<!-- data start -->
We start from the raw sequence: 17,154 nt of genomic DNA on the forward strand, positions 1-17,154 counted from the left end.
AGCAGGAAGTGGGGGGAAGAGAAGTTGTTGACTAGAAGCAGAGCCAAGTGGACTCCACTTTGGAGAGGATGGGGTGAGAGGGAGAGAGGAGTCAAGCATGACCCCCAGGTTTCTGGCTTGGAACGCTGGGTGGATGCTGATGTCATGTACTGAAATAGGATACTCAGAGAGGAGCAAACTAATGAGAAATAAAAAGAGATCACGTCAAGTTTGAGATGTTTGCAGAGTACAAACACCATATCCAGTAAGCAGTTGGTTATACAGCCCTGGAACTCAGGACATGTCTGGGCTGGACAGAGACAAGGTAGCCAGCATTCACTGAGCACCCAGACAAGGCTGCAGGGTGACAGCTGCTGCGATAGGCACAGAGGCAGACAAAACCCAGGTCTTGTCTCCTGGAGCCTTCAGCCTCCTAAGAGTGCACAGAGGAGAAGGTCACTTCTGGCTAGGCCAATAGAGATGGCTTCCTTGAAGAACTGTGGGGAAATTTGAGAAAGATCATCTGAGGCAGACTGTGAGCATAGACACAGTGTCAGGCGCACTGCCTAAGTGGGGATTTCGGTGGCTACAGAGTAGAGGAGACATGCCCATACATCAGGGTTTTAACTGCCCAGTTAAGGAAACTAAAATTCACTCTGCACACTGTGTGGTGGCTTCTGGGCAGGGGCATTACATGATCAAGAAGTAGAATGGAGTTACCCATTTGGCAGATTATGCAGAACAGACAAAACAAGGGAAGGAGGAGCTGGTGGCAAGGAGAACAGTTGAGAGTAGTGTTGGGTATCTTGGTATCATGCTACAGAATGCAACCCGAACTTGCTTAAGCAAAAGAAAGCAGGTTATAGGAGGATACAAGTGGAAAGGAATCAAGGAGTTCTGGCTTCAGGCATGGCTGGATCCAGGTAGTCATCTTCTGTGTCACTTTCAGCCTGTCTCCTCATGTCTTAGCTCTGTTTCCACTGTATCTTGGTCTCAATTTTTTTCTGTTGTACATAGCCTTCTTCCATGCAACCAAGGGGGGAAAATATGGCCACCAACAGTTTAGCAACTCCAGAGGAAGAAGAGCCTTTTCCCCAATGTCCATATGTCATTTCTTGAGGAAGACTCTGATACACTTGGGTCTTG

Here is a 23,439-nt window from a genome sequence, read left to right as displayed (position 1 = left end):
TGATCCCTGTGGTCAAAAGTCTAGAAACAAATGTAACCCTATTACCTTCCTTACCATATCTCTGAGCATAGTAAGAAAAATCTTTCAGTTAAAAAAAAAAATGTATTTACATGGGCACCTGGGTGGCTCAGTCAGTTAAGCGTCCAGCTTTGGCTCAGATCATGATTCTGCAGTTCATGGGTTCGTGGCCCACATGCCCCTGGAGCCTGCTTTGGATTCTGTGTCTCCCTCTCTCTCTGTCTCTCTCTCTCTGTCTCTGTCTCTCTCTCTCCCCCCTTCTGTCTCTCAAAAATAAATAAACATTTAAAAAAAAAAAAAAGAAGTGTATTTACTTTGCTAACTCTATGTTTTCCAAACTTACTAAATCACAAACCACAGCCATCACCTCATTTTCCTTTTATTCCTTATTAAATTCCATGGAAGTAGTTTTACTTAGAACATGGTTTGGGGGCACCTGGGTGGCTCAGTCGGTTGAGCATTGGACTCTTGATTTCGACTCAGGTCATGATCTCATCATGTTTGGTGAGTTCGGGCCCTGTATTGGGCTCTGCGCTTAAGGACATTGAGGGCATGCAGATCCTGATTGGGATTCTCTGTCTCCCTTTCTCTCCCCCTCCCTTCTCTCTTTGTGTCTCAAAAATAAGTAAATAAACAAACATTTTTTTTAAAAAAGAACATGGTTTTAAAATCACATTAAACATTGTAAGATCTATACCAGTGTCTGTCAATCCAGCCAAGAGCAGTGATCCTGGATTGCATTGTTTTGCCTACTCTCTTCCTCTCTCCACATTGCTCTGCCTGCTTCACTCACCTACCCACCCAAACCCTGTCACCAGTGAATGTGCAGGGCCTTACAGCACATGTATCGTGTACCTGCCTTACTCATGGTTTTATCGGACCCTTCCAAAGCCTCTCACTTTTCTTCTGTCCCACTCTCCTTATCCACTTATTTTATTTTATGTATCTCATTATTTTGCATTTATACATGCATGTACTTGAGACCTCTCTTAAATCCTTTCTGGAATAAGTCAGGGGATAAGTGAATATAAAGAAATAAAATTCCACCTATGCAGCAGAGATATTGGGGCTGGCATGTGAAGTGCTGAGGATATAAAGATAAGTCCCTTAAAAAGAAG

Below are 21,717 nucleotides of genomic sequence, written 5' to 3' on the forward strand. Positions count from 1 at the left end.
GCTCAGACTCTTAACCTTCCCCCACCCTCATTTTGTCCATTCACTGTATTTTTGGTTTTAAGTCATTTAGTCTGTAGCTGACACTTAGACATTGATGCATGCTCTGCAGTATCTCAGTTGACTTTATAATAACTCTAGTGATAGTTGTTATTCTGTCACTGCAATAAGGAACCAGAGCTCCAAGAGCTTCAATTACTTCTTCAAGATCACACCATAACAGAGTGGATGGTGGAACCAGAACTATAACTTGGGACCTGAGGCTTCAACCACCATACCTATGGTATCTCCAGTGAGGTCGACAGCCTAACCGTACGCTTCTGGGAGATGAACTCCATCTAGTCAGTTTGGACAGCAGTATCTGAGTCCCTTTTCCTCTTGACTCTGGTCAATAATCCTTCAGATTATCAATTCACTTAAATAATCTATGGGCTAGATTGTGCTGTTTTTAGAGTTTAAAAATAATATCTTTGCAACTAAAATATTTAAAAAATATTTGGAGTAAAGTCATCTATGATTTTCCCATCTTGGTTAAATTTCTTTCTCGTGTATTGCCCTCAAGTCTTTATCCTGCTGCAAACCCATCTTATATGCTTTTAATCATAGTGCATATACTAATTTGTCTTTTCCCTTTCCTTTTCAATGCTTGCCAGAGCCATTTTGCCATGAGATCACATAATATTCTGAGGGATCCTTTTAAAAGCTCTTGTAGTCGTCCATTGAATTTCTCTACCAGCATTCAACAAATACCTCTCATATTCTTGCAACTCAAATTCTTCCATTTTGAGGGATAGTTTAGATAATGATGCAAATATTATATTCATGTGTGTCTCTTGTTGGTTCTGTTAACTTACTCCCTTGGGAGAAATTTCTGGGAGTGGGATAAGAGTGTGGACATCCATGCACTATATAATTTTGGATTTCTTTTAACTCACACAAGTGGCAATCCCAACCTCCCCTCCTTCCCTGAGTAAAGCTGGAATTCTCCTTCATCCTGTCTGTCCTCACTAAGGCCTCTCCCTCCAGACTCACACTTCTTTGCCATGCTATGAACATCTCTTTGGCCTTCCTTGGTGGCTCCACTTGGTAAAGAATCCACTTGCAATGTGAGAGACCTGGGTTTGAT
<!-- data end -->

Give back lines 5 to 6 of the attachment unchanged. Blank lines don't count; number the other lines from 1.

Below are 21,717 nucleotides of genomic sequence, written 5' to 3' on the forward strand. Positions count from 1 at the left end.
GCTCAGACTCTTAACCTTCCCCCACCCTCATTTTGTCCATTCACTGTATTTTTGGTTTTAAGTCATTTAGTCTGTAGCTGACACTTAGACATTGATGCATGCTCTGCAGTATCTCAGTTGACTTTATAATAACTCTAGTGATAGTTGTTATTCTGTCACTGCAATAAGGAACCAGAGCTCCAAGAGCTTCAATTACTTCTTCAAGATCACACCATAACAGAGTGGATGGTGGAACCAGAACTATAACTTGGGACCTGAGGCTTCAACCACCATACCTATGGTATCTCCAGTGAGGTCGACAGCCTAACCGTACGCTTCTGGGAGATGAACTCCATCTAGTCAGTTTGGACAGCAGTATCTGAGTCCCTTTTCCTCTTGACTCTGGTCAATAATCCTTCAGATTATCAATTCACTTAAATAATCTATGGGCTAGATTGTGCTGTTTTTAGAGTTTAAAAATAATATCTTTGCAACTAAAATATTTAAAAAATATTTGGAGTAAAGTCATCTATGATTTTCCCATCTTGGTTAAATTTCTTTCTCGTGTATTGCCCTCAAGTCTTTATCCTGCTGCAAACCCATCTTATATGCTTTTAATCATAGTGCATATACTAATTTGTCTTTTCCCTTTCCTTTTCAATGCTTGCCAGAGCCATTTTGCCATGAGATCACATAATATTCTGAGGGATCCTTTTAAAAGCTCTTGTAGTCGTCCATTGAATTTCTCTACCAGCATTCAACAAATACCTCTCATATTCTTGCAACTCAAATTCTTCCATTTTGAGGGATAGTTTAGATAATGATGCAAATATTATATTCATGTGTGTCTCTTGTTGGTTCTGTTAACTTACTCCCTTGGGAGAAATTTCTGGGAGTGGGATAAGAGTGTGGACATCCATGCACTATATAATTTTGGATTTCTTTTAACTCACACAAGTGGCAATCCCAACCTCCCCTCCTTCCCTGAGTAAAGCTGGAATTCTCCTTCATCCTGTCTGTCCTCACTAAGGCCTCTCCCTCCAGACTCACACTTCTTTGCCATGCTATGAACATCTCTTTGGCCTTCCTTGGTGGCTCCACTTGGTAAAGAATCCACTTGCAATGTGAGAGACCTGGGTTTGAT